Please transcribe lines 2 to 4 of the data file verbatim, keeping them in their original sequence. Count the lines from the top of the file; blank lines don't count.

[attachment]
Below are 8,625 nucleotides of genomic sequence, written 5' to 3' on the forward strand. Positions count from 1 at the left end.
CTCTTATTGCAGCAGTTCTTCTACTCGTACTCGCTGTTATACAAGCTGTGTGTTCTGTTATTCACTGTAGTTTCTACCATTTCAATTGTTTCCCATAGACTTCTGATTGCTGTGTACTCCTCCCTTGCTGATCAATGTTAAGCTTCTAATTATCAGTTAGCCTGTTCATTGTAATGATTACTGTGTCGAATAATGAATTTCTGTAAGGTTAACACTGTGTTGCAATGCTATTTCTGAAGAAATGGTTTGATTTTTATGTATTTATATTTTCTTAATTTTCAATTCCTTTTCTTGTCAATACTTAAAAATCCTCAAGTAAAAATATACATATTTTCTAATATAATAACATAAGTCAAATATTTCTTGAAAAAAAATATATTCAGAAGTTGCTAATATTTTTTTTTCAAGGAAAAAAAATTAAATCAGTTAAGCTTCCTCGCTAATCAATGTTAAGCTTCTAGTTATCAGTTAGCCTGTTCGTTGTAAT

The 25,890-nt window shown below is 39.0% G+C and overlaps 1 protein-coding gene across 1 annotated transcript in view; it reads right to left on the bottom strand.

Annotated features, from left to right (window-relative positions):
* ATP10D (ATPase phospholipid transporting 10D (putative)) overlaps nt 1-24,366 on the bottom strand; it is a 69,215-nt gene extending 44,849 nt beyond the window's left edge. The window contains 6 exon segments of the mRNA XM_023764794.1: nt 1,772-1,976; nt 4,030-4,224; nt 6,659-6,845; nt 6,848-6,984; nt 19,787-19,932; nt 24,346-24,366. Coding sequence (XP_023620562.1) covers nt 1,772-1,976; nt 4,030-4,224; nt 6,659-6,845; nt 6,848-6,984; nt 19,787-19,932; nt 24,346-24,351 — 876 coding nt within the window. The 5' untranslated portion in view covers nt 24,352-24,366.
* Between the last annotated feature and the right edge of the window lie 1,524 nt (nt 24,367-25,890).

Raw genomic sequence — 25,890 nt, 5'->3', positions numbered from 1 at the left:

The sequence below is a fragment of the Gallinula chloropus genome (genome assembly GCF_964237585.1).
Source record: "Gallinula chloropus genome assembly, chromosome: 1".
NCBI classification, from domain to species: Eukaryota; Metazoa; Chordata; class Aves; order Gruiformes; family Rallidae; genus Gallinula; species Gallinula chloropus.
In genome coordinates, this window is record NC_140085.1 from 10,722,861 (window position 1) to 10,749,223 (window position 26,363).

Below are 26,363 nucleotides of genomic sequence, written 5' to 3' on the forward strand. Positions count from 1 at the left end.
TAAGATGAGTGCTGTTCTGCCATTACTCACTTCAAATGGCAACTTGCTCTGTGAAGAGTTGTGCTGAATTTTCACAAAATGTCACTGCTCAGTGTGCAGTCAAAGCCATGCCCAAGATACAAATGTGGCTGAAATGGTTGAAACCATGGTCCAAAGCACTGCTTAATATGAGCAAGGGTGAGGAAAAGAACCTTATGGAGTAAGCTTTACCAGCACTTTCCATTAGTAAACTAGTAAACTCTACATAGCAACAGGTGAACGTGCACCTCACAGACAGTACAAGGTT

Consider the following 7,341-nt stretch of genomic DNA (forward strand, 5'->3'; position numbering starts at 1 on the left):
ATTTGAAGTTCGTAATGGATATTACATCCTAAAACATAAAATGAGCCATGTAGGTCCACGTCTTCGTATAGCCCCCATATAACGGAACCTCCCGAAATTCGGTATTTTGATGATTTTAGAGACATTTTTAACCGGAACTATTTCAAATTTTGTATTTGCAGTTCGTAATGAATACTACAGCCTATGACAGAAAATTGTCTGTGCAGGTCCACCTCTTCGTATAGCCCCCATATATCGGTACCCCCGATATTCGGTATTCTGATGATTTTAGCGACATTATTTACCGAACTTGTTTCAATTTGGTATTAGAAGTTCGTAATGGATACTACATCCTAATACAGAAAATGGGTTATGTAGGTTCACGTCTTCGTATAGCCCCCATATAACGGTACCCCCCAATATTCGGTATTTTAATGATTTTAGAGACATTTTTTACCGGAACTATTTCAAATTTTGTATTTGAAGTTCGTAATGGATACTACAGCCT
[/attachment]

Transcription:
CTCTTATTGCAGCAGTTCTTCTACTCGTACTCGCTGTTATACAAGCTGTGTGTTCTGTTATTCACTGTAGTTTCTACCATTTCAATTGTTTCCCATAGACTTCTGATTGCTGTGTACTCCTCCCTTGCTGATCAATGTTAAGCTTCTAATTATCAGTTAGCCTGTTCATTGTAATGATTACTGTGTCGAATAATGAATTTCTGTAAGGTTAACACTGTGTTGCAATGCTATTTCTGAAGAAATGGTTTGATTTTTATGTATTTATATTTTCTTAATTTTCAATTCCTTTTCTTGTCAATACTTAAAAATCCTCAAGTAAAAATATACATATTTTCTAATATAATAACATAAGTCAAATATTTCTTGAAAAAAAATATATTCAGAAGTTGCTAATATTTTTTTTTCAAGGAAAAAAAATTAAATCAGTTAAGCTTCCTCGCTAATCAATGTTAAGCTTCTAGTTATCAGTTAGCCTGTTCGTTGTAAT

The 25,890-nt window shown below is 39.0% G+C and overlaps 1 protein-coding gene across 1 annotated transcript in view; it reads right to left on the bottom strand.

Annotated features, from left to right (window-relative positions):